PROTECTING SMALL BUSINESS, PROMOTING ENTREPRENEURSHIP

Tax Reform, AT&T’s Investment Commitment and Small Business

By at 9 November, 2017, 1:42 pm

Small Business Insider

by Raymond J. Keating-

It should be big news when the CEO of a major American businesses declares that the firm is ready to increase its annual domestic investment by $1 billion.

That’s what AT&T Chairman and CEO Randall Stephenson pledged on November 8. The enactment of tax reform is the trigger that would enable AT&T to move forward with this bold commitment.

Stephenson said, “With a rate of 20% combined with provisions for full expensing of capital expenditures for the next five years, we’re prepared to increase our investment in the United States. If the House bill is signed into law, we’d commit to increase our domestic investment by $1 billion in the first year in which the new rates are in place. And research tells us that every $1 billion in capital invested in telecom creates about 7,000 good jobs for the middle class.”

It was further noted in the company release, “AT&T’s year-one incremental investment will support the company’s fiber build to U.S. homes and businesses. Beyond 2018, a lower tax rate would incent AT&T to continue to deploy incremental capital to its fiber and future 5G builds.”

No doubt, assorted people, including in policy circles, were surprised by this pledge. They shouldn’t be. Indeed, this was a bold declaration by Stephenson, but it should not be surprising.

Quite simply, when you reduce taxes on any activity, then you’re going to get more of such activity. That’s Economics 101.

Allowing for full expensing of capital investment should spur such investment. And a vastly lower tax rate – reduced from the current 35 percent rate to 20 percent – would incentivize business investment and growth, and significantly improve the U.S. global position in terms of tax competitiveness.

Small Business Benefits

The good news gets even better when we recognize that these enhanced incentives don’t only apply to a big company like AT&T, but also to small and mid-size companies. For example, consider that, based on the latest Census Bureau data, 86 percent of C-Corps have less than 20 employees, and 96.7 percent less than 100 workers. Many of these small C-Corps are fast-growing firms or have the potential to be such. Perhaps even the next AT&T.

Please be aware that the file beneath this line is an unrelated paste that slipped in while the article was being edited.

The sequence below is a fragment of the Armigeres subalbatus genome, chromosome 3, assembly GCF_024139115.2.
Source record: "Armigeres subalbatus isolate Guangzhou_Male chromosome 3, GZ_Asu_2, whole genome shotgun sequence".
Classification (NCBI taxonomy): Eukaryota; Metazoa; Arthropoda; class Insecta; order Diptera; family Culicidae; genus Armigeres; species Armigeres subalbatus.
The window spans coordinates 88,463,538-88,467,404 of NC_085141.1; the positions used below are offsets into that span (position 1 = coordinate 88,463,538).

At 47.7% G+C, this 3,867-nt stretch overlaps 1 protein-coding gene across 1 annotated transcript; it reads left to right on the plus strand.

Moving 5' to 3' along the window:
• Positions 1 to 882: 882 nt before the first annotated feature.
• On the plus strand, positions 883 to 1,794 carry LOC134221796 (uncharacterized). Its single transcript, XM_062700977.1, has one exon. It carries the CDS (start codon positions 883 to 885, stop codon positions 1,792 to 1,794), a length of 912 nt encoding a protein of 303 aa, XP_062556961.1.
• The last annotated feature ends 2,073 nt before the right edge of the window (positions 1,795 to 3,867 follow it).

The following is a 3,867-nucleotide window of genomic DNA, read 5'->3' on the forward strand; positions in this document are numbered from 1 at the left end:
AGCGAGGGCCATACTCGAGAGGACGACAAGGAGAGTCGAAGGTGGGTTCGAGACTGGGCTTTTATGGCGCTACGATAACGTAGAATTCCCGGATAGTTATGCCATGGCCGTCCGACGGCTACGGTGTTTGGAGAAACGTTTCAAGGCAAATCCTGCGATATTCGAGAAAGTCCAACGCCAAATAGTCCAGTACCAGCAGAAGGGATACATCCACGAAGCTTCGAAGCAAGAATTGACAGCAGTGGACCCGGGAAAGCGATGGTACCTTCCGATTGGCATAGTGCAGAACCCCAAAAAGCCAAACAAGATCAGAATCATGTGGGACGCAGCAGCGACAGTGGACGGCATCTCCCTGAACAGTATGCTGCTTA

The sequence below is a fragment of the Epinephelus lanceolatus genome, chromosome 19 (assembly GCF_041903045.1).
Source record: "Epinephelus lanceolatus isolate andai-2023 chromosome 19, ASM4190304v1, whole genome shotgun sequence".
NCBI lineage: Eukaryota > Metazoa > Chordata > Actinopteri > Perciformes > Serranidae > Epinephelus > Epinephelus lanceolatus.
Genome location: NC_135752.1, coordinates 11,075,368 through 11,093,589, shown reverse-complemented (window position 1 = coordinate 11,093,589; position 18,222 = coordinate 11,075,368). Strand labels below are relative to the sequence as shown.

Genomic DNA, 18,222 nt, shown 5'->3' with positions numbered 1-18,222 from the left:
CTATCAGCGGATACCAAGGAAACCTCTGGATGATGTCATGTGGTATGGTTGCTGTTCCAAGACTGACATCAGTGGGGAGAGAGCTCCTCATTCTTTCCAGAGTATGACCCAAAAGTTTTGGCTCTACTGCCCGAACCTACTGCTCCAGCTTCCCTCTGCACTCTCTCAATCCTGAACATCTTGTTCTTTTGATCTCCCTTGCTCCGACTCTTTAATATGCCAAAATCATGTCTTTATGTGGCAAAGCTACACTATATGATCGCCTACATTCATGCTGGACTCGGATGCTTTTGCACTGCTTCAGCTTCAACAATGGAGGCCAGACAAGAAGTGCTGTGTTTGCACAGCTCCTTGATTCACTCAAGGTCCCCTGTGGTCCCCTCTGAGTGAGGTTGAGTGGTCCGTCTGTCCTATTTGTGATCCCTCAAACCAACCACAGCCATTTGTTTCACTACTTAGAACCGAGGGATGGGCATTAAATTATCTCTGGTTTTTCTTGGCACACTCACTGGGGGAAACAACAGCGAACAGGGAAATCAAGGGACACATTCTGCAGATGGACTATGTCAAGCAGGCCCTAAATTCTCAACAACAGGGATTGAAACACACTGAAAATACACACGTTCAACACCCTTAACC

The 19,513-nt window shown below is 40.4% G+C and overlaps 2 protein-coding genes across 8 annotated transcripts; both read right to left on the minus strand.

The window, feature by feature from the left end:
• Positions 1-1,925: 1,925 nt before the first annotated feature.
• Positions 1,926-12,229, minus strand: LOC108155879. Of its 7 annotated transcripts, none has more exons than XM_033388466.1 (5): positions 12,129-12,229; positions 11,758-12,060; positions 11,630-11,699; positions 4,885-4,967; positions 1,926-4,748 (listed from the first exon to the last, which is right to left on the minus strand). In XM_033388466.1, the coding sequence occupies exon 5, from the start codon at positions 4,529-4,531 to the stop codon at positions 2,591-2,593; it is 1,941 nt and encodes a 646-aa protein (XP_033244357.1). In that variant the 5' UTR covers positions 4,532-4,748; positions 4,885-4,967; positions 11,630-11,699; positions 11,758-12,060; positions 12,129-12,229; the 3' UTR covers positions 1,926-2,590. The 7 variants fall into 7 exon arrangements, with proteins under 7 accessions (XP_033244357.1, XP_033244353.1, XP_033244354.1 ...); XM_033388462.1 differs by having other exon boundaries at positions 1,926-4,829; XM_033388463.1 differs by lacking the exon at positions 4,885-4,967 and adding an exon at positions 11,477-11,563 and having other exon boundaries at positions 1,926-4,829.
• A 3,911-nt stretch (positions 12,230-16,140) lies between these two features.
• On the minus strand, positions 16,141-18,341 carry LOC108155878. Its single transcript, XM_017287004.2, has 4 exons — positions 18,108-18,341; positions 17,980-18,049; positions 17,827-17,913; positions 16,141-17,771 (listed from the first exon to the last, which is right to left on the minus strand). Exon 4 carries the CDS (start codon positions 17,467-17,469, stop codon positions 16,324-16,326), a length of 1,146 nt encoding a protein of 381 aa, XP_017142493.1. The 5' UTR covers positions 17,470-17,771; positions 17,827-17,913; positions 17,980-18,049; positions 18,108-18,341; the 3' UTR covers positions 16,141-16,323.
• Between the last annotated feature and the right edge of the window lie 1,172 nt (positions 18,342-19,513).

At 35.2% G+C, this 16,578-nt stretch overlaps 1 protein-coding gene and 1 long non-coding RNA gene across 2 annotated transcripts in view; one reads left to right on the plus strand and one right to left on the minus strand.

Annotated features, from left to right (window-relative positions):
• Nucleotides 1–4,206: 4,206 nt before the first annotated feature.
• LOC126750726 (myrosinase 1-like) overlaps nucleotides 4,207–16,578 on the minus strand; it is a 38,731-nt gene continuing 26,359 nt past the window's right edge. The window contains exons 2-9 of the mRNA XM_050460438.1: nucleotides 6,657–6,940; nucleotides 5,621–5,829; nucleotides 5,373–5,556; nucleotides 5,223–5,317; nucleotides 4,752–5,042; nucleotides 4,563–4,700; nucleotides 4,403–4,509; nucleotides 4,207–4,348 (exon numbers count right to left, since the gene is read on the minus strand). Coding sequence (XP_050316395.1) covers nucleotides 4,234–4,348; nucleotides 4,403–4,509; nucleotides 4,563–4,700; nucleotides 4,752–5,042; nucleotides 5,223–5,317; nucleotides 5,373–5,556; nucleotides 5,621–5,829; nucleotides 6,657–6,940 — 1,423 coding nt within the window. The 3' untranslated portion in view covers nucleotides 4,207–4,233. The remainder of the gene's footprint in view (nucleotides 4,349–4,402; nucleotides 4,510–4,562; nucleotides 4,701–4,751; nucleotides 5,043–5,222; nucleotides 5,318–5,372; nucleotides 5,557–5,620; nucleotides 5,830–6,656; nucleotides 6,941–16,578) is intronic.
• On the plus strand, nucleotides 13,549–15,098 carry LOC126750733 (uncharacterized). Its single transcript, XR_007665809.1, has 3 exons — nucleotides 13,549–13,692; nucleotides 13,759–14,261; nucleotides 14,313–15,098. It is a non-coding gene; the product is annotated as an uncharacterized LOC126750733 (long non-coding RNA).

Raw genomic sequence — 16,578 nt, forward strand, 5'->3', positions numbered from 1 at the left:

We also know that when U.S. corporations invest, a good portion of that spend is with small business suppliers.  A study conducted in 2010 by the Business Roundtable (BRT) found that large U.S. corporations collectively generated an estimated $1.5 trillion in sales for small businesses on an annual basis. Individual BRT members reported purchasing goods and services from an average of more than 6,000 small businesses every year. More investment by AT&T and others in the U.S. means more business for small businesses.

For good measure, the 95 percent of U.S. businesses that are not C-Corps (such as S-Corps and LLCs), and again are mostly small firms, would pay a lower top personal income tax rate, reduced from 39.6 percent to 25 percent, on business profits. That substantially lower tax rate would boost incentives for entrepreneurship, investment and business development. House tax negotiators are working to resolve some fairness issues for pass-throughs to ensure legitimate business profits qualify the 25 percent rate, along with what other fixable concerns. As noted with the investment announcement by AT&T, increased business investment from small firms would be very good news in terms of faster economic, productivity, income and job growth.

A positive shift in incentives for investment is critical. After all, slow economic, income and job growth experienced over the past decade largely has been about sluggish private-sector investment.

In the end, deep tax rate reductions for businesses will generate faster economic growth due to improved incentives for investing and entrepreneurship.  The GOP tax bill aims to drive higher economic growth, and that goal is critical and must not be forgotten as the process and negotiations move forward.

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Raymond J. Keating is chief economist for the Small Business & Entrepreneurship Council.

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